Blackboard Inc.'s Patents Invalidated

July 30, 2009 1 min read

Blackboard Inc. has been in the news lately for its growing dominance in providing learning-management systems, particularly with its acquisition of ANGEL Learning earlier this year. But the Washington-based company received a blow this week when a federal appeals court invalidated more than three dozen of its patents on online learning-management systems. You can find news and blog coverage here.

The company has been in litigation over its patents since 2006, when it sued Canadian rival Desire2Learn for patent infringement. It is unclear how this decision might affect an earlier $3 million judgment for Blackboard in that case.

Here’s some background from the Washington Business Journal.

A statement from Desire2Learn said the company is “pleased” with the decision.

“This decision has affirmed what we believed to be the case all along. It is a true victory for Desire2Learn and all of education,” President and CEO John Baker said in the statement. “Despite the challenges along the way, we have the educational community to thank for supporting us through this lengthy process. We have always been, and will continue to be, about meeting the needs of our clients in their pursuit of advancing teaching and learning.”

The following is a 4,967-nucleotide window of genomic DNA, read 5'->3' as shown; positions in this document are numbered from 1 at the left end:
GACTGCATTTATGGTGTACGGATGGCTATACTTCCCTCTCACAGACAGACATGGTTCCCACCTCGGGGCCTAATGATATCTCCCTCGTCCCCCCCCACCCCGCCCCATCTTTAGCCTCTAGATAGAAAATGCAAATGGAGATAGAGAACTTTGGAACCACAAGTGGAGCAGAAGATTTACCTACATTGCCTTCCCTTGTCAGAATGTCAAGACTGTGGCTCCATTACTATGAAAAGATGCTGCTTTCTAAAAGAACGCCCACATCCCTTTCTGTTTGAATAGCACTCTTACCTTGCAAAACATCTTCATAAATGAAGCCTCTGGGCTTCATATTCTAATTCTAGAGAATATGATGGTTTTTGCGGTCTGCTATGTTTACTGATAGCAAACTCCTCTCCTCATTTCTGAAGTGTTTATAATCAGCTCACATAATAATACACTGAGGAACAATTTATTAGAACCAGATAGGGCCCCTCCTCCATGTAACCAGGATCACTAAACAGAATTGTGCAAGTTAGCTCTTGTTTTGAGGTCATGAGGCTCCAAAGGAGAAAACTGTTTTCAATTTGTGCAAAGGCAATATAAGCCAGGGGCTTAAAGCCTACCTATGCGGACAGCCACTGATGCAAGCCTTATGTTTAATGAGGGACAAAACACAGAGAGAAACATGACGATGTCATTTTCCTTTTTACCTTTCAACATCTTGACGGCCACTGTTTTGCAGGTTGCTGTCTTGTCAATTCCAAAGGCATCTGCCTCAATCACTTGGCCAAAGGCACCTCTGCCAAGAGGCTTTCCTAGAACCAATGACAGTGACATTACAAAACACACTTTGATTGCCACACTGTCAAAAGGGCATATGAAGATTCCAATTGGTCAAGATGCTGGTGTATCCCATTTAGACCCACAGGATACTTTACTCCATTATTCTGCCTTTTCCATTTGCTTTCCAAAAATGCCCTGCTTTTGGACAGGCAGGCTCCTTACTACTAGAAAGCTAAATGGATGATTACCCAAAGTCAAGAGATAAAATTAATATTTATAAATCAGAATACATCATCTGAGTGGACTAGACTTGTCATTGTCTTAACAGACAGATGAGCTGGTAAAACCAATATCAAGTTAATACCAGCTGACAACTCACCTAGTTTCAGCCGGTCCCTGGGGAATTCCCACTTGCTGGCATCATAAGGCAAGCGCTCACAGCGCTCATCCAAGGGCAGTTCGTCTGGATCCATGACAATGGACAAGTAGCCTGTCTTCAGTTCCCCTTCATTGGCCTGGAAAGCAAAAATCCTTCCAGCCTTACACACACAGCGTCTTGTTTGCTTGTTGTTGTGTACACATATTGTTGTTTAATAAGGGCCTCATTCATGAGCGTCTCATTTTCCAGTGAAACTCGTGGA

Blackboard’s chief business officer, Matt Small, said Blackboard is disappointed with the decision and will seek further judicial review.

“The Federal Circuit’s decision does not affect Blackboard’s other patents or other efforts currently open in our effort to resolve the intellectual property disagreement we have with Desire2Learn,” his statement says. “While we continue to pursue a resolution through the available channels, we remain focused on helping to engage learners and advance student achievement. In that regard, we continue to stand by our Patent Pledge, the legally-binding, worldwide commitment we made not to assert the patents listed in the Pledge against the use, development, or support of open source or home-grown course management systems that are not bundled with proprietary software.”

A version of this news article first appeared in the Digital Education blog.